Thursday, September 27, 2007

Tourism anyone?

Today (September 27) is World Tourism Day, and tourist havens such as Barbados will no doubt be feeling proud to celebrate the things that tourism has allowed small countries to do. Not surpisingly, Barbados' local papers have flagged that the country has won several prizes recently for its tourism products. However, I am personally always in two minds about tourism. I welcome the opportunities for new and varied local jobs, higher pay, associated infrastructure developments such as roads, airports and sanitation, etc. I also welcome the opportunities for countries to exploit and showcase to visitors their culture, their environment, and other positive attributes. But there is always a delicate balance to hold and I also get concerned about the "negative" things that tourism can bring, with a faster pace of exposure to certain outside influences, which while common elsewhere are not necessarily in line with the Caribbean outlook. In that regard, I think of a certain willingness to exploit what seems to come once "foreigners with money" start to arrive.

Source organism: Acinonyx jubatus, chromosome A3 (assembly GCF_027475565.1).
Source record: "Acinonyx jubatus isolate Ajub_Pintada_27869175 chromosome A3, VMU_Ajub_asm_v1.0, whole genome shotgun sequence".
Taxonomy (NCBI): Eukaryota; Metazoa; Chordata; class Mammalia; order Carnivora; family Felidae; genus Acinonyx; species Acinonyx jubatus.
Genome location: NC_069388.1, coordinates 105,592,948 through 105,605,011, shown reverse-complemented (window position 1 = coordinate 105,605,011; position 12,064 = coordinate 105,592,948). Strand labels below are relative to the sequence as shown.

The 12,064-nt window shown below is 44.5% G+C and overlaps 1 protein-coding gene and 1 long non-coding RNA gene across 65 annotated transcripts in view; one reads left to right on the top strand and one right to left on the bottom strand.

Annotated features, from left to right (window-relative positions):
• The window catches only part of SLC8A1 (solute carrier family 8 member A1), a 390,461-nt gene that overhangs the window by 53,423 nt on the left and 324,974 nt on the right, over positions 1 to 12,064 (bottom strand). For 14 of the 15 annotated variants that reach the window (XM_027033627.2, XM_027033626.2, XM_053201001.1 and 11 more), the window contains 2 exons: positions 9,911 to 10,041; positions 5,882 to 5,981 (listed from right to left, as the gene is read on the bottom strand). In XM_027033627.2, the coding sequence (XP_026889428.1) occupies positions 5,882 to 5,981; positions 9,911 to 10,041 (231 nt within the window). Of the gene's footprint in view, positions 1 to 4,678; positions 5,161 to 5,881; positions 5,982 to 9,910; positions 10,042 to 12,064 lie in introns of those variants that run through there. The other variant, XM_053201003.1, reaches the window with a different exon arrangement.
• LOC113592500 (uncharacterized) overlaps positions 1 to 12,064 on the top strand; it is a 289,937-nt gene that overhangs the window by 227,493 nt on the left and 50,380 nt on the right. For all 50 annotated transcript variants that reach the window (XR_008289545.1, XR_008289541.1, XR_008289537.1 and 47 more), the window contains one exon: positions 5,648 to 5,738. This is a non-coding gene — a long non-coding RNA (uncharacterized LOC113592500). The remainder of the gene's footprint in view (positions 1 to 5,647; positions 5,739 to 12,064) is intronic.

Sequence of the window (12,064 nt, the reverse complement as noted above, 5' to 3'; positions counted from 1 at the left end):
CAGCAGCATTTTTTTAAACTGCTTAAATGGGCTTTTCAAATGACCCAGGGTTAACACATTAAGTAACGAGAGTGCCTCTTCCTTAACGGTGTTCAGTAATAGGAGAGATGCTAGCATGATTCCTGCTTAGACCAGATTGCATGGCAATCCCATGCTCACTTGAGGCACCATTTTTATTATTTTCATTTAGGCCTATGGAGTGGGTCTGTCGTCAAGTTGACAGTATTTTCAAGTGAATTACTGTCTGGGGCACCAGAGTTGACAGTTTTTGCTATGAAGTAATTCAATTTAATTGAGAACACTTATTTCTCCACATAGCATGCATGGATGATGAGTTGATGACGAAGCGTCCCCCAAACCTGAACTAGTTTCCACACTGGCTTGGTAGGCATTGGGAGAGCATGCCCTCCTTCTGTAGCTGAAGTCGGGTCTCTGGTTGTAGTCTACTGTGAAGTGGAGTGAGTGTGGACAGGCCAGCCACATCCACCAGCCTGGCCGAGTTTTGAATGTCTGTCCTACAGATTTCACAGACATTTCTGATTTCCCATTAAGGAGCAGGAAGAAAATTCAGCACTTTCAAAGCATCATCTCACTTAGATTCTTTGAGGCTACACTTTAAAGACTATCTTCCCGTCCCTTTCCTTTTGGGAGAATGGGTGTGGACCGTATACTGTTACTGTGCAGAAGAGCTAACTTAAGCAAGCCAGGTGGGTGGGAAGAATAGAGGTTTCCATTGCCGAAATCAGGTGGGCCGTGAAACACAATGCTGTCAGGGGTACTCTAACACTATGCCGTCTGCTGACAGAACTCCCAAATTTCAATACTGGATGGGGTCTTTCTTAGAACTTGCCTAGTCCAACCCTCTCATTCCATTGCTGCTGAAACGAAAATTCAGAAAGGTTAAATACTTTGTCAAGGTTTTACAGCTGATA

In many senses, I have not found enough effort by those who run tourism authorities, and establishments that are key to tourism to fight some of these negatives. There are usually good measures in place to deal with many things that tourists fear, especially crime. In that regard, things have moved to a certain extreme by having tourists in "sealed environments". These can come in the form of "all inclusive" resorts, but they can also come in the form of highly secure tourist locations, where few locals can venture without serious checks. Other, lesser forms of harassment of tourists is commonplace but also more difficult to deal with. Whether it is the unwanted hair braider, or the drug peddler, or the taxi driver who takes a route that will ring up the costs, it does not matter. Here, I feel there have been fewer efforts to deal with the problems, often in defence of "letting the small people get a chance".